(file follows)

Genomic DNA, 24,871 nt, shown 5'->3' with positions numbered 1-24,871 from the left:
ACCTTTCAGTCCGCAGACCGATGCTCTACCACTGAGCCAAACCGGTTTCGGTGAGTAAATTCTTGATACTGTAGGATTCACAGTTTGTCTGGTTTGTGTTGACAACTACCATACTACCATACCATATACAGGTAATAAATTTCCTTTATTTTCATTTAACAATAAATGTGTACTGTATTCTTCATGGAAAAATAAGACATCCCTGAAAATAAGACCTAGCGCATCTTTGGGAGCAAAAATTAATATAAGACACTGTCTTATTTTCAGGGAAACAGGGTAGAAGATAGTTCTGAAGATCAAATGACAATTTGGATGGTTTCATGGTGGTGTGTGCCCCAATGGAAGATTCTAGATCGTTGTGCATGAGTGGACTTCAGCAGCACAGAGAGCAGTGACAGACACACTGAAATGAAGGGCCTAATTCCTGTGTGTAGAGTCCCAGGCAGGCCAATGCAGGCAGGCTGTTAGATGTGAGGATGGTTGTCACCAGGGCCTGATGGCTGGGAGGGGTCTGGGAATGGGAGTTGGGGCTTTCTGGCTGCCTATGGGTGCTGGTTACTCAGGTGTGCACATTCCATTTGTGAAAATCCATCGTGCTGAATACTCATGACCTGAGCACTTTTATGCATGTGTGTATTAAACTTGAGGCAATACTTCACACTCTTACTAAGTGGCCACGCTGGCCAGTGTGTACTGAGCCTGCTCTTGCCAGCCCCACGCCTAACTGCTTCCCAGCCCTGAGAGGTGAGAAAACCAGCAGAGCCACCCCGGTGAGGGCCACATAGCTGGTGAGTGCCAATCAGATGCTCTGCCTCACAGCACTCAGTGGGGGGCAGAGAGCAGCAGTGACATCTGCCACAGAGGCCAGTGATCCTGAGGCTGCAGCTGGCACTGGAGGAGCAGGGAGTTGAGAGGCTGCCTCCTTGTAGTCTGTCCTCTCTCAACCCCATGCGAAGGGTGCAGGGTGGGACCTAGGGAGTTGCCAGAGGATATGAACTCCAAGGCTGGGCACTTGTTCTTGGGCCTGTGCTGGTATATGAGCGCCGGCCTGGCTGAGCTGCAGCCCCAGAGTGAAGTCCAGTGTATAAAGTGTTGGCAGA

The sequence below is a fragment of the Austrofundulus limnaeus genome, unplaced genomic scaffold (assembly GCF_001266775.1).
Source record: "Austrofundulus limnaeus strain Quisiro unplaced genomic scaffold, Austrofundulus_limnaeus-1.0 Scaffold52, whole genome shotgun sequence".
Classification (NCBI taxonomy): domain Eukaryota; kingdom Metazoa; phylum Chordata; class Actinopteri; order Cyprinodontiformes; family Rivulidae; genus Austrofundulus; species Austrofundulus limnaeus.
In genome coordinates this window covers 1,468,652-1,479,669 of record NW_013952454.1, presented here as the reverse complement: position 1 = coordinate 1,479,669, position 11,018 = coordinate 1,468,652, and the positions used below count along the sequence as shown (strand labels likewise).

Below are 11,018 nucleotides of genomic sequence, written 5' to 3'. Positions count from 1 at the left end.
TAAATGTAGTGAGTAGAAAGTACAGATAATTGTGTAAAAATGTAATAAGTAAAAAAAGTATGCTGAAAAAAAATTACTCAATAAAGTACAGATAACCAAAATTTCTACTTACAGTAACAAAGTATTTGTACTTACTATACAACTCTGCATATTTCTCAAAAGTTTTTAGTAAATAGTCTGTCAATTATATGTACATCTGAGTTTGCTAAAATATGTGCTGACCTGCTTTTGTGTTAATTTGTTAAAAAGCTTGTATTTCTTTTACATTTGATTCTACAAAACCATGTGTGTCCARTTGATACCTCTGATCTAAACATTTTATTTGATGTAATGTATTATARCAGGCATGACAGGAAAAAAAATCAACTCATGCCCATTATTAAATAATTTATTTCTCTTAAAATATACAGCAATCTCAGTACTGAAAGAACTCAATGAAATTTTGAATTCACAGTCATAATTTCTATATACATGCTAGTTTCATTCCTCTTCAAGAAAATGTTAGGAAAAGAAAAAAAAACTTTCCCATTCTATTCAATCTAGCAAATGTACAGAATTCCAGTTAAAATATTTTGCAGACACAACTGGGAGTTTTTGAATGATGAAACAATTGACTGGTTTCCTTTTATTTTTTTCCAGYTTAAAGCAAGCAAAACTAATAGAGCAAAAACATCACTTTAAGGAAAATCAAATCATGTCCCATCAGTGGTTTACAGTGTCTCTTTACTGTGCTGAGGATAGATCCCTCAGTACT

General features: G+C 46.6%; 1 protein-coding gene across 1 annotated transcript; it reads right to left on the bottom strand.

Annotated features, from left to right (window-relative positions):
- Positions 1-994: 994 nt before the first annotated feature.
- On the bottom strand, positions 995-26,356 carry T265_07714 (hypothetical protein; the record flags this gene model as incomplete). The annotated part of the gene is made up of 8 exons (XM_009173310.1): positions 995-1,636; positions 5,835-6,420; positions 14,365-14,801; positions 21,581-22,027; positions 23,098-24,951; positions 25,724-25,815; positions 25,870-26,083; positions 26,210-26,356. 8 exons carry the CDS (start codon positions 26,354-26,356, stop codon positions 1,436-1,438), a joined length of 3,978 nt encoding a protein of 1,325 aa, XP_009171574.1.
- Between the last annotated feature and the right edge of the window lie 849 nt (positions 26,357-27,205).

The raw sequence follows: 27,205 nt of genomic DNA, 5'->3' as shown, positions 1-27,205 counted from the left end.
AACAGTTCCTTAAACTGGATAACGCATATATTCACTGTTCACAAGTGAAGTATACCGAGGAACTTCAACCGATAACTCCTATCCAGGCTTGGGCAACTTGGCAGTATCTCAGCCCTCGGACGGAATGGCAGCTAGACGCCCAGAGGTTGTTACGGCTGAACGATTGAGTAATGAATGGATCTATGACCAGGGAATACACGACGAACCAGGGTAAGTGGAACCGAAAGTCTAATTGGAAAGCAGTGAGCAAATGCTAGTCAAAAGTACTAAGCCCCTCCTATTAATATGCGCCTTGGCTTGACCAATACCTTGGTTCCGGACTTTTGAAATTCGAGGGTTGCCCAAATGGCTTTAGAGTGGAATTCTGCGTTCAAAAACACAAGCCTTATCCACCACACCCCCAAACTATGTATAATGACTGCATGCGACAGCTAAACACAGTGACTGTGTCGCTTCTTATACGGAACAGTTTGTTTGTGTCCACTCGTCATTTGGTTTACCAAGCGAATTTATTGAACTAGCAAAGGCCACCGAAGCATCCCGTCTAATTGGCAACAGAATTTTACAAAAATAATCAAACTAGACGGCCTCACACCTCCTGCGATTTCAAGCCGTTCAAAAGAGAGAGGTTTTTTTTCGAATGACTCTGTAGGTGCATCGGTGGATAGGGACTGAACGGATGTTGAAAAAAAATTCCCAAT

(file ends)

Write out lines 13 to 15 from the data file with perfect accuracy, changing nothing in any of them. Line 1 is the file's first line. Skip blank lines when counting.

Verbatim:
- Between the last annotated feature and the right edge of the window lie 849 nt (positions 26,357-27,205).

The raw sequence follows: 27,205 nt of genomic DNA, 5'->3' as shown, positions 1-27,205 counted from the left end.
AACAGTTCCTTAAACTGGATAACGCATATATTCACTGTTCACAAGTGAAGTATACCGAGGAACTTCAACCGATAACTCCTATCCAGGCTTGGGCAACTTGGCAGTATCTCAGCCCTCGGACGGAATGGCAGCTAGACGCCCAGAGGTTGTTACGGCTGAACGATTGAGTAATGAATGGATCTATGACCAGGGAATACACGACGAACCAGGGTAAGTGGAACCGAAAGTCTAATTGGAAAGCAGTGAGCAAATGCTAGTCAAAAGTACTAAGCCCCTCCTATTAATATGCGCCTTGGCTTGACCAATACCTTGGTTCCGGACTTTTGAAATTCGAGGGTTGCCCAAATGGCTTTAGAGTGGAATTCTGCGTTCAAAAACACAAGCCTTATCCACCACACCCCCAAACTATGTATAATGACTGCATGCGACAGCTAAACACAGTGACTGTGTCGCTTCTTATACGGAACAGTTTGTTTGTGTCCACTCGTCATTTGGTTTACCAAGCGAATTTATTGAACTAGCAAAGGCCACCGAAGCATCCCGTCTAATTGGCAACAGAATTTTACAAAAATAATCAAACTAGACGGCCTCACACCTCCTGCGATTTCAAGCCGTTCAAAAGAGAGAGGTTTTTTTTCGAATGACTCTGTAGGTGCATCGGTGGATAGGGACTGAACGGATGTTGAAAAAAAATTCCCAAT